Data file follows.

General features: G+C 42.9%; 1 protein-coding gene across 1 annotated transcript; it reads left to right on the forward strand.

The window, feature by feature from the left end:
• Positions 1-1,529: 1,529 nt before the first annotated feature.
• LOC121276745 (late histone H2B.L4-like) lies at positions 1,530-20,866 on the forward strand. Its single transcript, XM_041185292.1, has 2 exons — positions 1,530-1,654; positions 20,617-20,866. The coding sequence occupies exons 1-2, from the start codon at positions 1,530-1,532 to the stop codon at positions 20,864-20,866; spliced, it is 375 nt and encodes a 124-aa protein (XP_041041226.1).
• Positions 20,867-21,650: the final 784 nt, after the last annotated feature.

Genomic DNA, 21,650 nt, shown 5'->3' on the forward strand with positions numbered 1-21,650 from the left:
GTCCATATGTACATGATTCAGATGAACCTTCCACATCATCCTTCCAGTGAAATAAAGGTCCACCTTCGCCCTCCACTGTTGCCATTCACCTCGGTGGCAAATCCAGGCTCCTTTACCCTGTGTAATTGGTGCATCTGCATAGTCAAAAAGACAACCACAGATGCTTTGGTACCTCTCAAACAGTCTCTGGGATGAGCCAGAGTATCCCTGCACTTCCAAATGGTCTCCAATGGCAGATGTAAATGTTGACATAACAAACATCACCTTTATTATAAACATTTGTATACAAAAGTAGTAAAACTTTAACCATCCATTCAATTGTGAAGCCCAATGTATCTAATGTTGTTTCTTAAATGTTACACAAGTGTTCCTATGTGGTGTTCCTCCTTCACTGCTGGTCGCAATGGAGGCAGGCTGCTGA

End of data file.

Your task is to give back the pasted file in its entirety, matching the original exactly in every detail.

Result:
General features: G+C 42.9%; 1 protein-coding gene across 1 annotated transcript; it reads left to right on the forward strand.

The window, feature by feature from the left end:
• Positions 1-1,529: 1,529 nt before the first annotated feature.
• LOC121276745 (late histone H2B.L4-like) lies at positions 1,530-20,866 on the forward strand. Its single transcript, XM_041185292.1, has 2 exons — positions 1,530-1,654; positions 20,617-20,866. The coding sequence occupies exons 1-2, from the start codon at positions 1,530-1,532 to the stop codon at positions 20,864-20,866; spliced, it is 375 nt and encodes a 124-aa protein (XP_041041226.1).
• Positions 20,867-21,650: the final 784 nt, after the last annotated feature.

Genomic DNA, 21,650 nt, shown 5'->3' on the forward strand with positions numbered 1-21,650 from the left:
GTCCATATGTACATGATTCAGATGAACCTTCCACATCATCCTTCCAGTGAAATAAAGGTCCACCTTCGCCCTCCACTGTTGCCATTCACCTCGGTGGCAAATCCAGGCTCCTTTACCCTGTGTAATTGGTGCATCTGCATAGTCAAAAAGACAACCACAGATGCTTTGGTACCTCTCAAACAGTCTCTGGGATGAGCCAGAGTATCCCTGCACTTCCAAATGGTCTCCAATGGCAGATGTAAATGTTGACATAACAAACATCACCTTTATTATAAACATTTGTATACAAAAGTAGTAAAACTTTAACCATCCATTCAATTGTGAAGCCCAATGTATCTAATGTTGTTTCTTAAATGTTACACAAGTGTTCCTATGTGGTGTTCCTCCTTCACTGCTGGTCGCAATGGAGGCAGGCTGCTGA